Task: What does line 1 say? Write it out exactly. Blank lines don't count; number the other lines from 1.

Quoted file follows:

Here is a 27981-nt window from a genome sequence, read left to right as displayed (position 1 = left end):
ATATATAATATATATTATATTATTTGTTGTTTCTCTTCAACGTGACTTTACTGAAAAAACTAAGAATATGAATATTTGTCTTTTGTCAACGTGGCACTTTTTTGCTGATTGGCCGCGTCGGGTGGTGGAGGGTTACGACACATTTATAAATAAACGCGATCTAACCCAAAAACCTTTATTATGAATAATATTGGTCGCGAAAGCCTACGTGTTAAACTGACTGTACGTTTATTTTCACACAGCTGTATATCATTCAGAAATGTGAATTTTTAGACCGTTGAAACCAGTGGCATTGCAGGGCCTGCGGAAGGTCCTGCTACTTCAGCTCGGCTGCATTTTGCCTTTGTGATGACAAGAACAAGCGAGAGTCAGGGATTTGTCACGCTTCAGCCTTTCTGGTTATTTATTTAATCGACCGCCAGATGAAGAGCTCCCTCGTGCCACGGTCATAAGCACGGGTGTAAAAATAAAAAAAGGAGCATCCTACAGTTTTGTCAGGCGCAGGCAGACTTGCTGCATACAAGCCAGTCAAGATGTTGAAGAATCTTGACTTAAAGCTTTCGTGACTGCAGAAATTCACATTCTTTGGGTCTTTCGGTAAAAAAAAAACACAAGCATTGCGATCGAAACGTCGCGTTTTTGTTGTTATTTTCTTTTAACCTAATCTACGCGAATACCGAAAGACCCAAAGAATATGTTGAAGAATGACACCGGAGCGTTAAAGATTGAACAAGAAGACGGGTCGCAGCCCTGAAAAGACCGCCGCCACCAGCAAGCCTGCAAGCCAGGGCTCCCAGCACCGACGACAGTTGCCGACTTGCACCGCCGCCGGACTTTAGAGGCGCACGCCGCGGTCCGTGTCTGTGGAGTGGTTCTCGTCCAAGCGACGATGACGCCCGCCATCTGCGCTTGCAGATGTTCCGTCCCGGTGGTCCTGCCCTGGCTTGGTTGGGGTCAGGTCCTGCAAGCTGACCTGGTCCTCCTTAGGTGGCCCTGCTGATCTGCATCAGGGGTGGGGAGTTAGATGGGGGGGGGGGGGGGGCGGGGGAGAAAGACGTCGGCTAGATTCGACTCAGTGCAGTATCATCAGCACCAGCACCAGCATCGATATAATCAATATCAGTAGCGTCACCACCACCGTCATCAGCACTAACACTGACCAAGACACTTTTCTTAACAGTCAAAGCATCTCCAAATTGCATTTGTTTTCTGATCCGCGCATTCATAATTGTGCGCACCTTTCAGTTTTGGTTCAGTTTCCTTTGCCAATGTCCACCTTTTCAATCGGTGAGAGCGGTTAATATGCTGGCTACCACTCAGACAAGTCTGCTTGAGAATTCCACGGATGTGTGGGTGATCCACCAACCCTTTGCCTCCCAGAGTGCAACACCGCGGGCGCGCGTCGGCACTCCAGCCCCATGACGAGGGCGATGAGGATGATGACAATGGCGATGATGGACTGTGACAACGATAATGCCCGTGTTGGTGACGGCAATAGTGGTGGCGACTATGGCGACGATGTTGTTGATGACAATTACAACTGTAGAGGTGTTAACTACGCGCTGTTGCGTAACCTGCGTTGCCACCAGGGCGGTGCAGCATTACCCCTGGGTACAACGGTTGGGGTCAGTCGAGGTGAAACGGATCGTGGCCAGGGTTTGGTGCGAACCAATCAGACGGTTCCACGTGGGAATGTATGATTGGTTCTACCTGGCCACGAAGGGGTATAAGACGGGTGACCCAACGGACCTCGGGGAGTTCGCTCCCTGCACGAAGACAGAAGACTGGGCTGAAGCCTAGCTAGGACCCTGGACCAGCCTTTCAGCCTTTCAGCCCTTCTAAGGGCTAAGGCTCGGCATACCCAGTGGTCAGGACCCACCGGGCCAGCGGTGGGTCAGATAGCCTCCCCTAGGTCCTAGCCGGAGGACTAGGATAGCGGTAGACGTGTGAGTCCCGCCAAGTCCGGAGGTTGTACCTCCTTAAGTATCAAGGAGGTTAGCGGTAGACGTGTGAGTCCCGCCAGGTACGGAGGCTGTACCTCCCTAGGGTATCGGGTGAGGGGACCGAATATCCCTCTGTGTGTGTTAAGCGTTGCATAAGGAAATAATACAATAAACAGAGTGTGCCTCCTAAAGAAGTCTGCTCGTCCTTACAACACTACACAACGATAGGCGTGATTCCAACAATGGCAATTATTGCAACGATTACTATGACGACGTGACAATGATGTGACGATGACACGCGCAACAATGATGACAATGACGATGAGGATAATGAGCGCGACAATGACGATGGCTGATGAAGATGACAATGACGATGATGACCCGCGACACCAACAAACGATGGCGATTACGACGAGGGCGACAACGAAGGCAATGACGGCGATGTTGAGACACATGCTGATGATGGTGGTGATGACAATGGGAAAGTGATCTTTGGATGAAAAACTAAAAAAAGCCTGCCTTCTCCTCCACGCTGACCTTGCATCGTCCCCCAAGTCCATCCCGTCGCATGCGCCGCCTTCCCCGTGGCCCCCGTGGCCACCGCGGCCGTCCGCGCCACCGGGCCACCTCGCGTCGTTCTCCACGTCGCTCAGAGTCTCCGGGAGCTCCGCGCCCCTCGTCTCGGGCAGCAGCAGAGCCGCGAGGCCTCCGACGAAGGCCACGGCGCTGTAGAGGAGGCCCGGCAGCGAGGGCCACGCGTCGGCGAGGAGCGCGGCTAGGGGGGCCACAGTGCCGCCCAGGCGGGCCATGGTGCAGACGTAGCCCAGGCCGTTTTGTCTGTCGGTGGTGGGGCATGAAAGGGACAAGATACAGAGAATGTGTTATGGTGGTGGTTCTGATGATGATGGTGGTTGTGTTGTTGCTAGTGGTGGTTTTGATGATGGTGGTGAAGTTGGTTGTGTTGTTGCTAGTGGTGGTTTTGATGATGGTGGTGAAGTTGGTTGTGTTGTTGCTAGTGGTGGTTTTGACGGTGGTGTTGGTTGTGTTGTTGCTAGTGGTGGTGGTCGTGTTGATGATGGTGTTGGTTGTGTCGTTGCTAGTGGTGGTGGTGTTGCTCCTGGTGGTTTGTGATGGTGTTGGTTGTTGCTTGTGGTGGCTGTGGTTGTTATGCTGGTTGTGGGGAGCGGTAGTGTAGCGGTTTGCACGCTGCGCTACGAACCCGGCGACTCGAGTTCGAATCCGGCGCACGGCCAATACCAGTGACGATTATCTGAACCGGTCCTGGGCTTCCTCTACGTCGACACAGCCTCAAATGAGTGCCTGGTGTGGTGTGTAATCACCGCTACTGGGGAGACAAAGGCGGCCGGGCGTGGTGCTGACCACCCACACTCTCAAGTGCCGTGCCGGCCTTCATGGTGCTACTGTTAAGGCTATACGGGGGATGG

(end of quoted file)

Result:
Here is a 27981-nt window from a genome sequence, read left to right as displayed (position 1 = left end):